Kopicki Apiary has been using the same labels for the last couple decades. They read "Purest Natural Nectars." The labels are hand-printed on letterpress printing equipment and stamped onto the simple glass jar, which contains Michael Kopicki's amber treasure. You can buy honey from Kopicki just by stopping in or by going to Lori's Natural Foods. But if you drop by, you can take a peek at his century-old barn, which functions as headquarters for his apiary but also doubles as a printing press. If you're lucky, you might also be able to view his collection of 40-some-odd reel lawnmowers, which are hung on the walls like paintings. Kopicki is a staunch advocate of honey for your health. He claims he likes to drink honey straight from the jar and insists he doesn't mind bee stings. Why would you buy honey anywhere else? Michael Kopicki, Webster, 872-5558 (Michael Neault)

Greek restaurant


When it comes to Greek cuisine, Olives is the real thing. If that's not enough, it's one of the most wonderful restaurants of any kind in the area. Located in Northfield Commons in Pittsford, Olives is small and utterly unpretentious. But try their taramosalata, chicken souvlaki, or just about anything else on the menu and you'll find that there is nothing modest about the taste. There is plenty here for vegetarians too, including a heavenly eggplant gyro. And because Olives sits a mere 30 feet from the Erie Canal, you can eat to your heart's content and then walk off any excessive indulgence. 50 State Street, Pittsford, 381-3990 (Ron Netsky)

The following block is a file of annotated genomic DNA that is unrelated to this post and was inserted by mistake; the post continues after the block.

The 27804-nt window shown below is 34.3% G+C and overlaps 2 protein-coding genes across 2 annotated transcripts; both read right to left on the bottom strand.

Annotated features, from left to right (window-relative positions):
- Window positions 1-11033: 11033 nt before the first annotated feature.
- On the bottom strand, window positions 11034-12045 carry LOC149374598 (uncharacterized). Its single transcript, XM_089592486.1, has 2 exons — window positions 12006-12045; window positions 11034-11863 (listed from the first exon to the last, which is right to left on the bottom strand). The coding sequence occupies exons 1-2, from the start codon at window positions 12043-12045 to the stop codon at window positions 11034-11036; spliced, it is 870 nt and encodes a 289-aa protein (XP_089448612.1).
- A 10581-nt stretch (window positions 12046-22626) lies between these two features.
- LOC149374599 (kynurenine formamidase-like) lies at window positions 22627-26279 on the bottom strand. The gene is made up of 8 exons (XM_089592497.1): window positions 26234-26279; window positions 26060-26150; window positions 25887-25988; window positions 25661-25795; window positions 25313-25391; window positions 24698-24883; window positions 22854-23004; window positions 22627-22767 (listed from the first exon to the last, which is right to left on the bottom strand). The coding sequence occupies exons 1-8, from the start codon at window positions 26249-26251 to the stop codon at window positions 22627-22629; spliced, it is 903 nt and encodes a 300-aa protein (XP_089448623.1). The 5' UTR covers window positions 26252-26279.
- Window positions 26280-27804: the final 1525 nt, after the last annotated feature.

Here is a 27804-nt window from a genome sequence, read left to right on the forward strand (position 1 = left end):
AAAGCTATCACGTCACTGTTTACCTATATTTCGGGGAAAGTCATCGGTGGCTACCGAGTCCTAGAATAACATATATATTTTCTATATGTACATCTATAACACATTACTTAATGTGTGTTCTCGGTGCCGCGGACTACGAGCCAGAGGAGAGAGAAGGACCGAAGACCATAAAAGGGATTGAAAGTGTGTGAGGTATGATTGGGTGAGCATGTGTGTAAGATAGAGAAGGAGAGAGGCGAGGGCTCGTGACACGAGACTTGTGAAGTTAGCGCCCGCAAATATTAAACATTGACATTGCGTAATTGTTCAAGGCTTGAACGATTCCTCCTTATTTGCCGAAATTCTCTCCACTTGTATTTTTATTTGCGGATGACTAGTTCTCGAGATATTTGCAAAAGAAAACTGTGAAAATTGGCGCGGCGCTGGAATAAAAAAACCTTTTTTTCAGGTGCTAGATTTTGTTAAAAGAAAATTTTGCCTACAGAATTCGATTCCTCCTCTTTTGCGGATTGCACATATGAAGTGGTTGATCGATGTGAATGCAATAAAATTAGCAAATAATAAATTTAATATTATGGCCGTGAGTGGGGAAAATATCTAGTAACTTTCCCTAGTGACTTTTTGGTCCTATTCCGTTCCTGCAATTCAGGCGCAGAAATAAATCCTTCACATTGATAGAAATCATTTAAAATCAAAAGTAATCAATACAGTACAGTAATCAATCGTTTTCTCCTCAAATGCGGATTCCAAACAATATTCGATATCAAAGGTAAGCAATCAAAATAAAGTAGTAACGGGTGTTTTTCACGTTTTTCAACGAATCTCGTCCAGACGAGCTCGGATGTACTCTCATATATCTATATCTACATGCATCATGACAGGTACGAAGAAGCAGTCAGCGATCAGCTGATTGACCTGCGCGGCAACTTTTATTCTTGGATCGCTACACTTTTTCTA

Performance as a major league team in the absence of a senior circuit


It had to happen eventually. One of the major league sports was going to lose an entire season to a labor dispute. When millionaires fight, it remains remarkably difficult to sympathize with either side. Sometimes these disputes devolve into circus sideshows with amateurs performing a disservice to themselves and to management-labor relations. Hopefully, these caesuras from adulation of athletes allow the average fan the opportunity to actually participate in some sports activities, maybe get a little exercise, and attend a few in-season AAA meetings. Rochester has been a minor league town for so long that we feel these absences less keenly. NHL games might not have been on television, but that mattered less than what was going on over at the Americans' igloo. The Rochester Americans, for one season, were in the major league. (Craig Brownlie)

Italian food


OK, everybody's got their favorite. And if yours is Momma Rosa's or Antonetta's or Rocky's, skip this item. Lucano has no huge, family-style portions of pasta and sauce; no big, wet iceberg salads; no black velvet paintings of Dom DeLuise or The Chairman of the Board. What it does have is a cook named Sylvia Formoso who is simply outstanding. She makes the best --- and most unusual --- greens and beans I've ever had. Her sauce is fresh and delicate, a thing of beauty. She has a way with fish and meats. The starters are great, and so are the salads and soups. When you want Italian but you want straight up, across-the-board quality, Lucano is the way to go. 1815 East Avenue, 244-3460 (Adam Wilcox)